[Skip to Content]
Access to paid content on this site is currently suspended due to excessive activity being detected from your IP address 54.167.149.128. Please contact the publisher to request reinstatement.
[Skip to Content Landing]
Article
November 29, 1947

EMERGENCY TREATMENT OF THE INJURED EXTREMITY

Author Affiliations

New York

From St. Luke's Hospital.

JAMA. 1947;135(13):820-823. doi:10.1001/jama.1947.02890130010005
Abstract

The various parts of the human body are probably injured by external traumatic agents in direct proportion to the percentage of body surface area of any given part to the whole. This regional distribution of wounds sustained in battle by United States troops has been studied and compared in our three major wars.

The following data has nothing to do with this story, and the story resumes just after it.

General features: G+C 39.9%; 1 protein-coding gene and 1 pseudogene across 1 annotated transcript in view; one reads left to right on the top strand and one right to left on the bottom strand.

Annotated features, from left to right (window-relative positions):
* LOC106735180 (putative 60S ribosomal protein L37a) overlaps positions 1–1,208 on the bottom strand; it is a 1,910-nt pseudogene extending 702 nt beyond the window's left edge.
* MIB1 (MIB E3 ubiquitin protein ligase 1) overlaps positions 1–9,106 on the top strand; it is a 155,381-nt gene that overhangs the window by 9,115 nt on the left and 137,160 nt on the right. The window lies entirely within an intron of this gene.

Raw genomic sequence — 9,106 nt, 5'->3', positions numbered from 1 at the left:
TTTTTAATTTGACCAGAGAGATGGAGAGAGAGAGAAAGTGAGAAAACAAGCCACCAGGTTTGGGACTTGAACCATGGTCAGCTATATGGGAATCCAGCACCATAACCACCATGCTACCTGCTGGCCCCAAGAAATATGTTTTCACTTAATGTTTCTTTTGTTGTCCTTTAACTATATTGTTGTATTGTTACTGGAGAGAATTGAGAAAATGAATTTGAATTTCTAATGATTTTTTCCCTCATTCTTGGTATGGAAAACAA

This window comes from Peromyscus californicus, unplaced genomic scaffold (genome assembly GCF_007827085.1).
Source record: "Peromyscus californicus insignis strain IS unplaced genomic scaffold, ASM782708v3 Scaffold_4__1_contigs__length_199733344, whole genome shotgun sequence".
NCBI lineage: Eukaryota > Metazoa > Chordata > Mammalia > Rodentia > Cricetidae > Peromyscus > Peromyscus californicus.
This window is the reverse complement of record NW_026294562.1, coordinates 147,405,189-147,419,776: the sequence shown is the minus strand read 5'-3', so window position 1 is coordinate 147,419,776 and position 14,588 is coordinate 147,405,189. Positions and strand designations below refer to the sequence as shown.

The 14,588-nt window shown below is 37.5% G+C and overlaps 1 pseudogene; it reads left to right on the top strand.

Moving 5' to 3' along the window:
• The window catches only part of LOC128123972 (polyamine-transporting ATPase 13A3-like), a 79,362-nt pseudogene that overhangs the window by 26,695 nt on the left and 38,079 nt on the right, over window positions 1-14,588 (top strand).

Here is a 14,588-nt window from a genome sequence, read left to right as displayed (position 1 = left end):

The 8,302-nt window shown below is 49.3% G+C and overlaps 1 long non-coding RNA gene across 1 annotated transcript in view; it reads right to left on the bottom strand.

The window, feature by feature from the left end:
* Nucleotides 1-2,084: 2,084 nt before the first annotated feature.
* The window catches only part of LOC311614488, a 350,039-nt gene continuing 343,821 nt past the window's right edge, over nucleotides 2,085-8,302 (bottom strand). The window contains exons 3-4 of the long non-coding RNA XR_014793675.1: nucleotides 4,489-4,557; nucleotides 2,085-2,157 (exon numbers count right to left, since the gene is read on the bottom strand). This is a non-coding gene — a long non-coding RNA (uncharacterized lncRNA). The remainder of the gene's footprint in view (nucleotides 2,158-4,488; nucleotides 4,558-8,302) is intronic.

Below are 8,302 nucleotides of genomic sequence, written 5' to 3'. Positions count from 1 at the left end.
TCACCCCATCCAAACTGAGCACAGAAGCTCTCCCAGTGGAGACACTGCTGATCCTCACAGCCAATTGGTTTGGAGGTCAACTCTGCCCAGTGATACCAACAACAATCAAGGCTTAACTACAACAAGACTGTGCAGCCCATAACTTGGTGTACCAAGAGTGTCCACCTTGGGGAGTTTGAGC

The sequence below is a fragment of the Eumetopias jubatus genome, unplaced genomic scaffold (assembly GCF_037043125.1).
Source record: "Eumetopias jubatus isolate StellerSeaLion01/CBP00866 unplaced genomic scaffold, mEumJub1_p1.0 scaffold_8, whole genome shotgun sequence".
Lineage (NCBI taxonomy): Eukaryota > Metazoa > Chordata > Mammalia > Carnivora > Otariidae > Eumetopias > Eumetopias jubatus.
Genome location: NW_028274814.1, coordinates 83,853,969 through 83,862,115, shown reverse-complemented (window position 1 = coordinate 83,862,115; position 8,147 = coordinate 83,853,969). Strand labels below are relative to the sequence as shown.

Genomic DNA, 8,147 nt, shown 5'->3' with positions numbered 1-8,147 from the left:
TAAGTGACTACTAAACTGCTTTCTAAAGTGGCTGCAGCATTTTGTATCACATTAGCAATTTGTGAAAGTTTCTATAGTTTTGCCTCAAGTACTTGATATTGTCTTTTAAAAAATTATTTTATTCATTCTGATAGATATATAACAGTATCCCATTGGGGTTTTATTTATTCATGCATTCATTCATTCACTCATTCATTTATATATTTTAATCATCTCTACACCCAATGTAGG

Since the upper and lower extremities comprise 61 per cent of the total body area and thereby offer almost two thirds of the target to the potential traumatizing agent, wounds or injuries of the extremities are sustained in that proportion in war and probably in peace. Since the wound or injury of the extremity is far less apt to terminate fatally than is that involving chest, abdomen or head, there is an even greater number of these casualties of the extremities which reach the hospital for treatment. Of the wounded in action, 73 per cent in the

First Page Preview View Large
First page PDF preview
First page PDF preview
×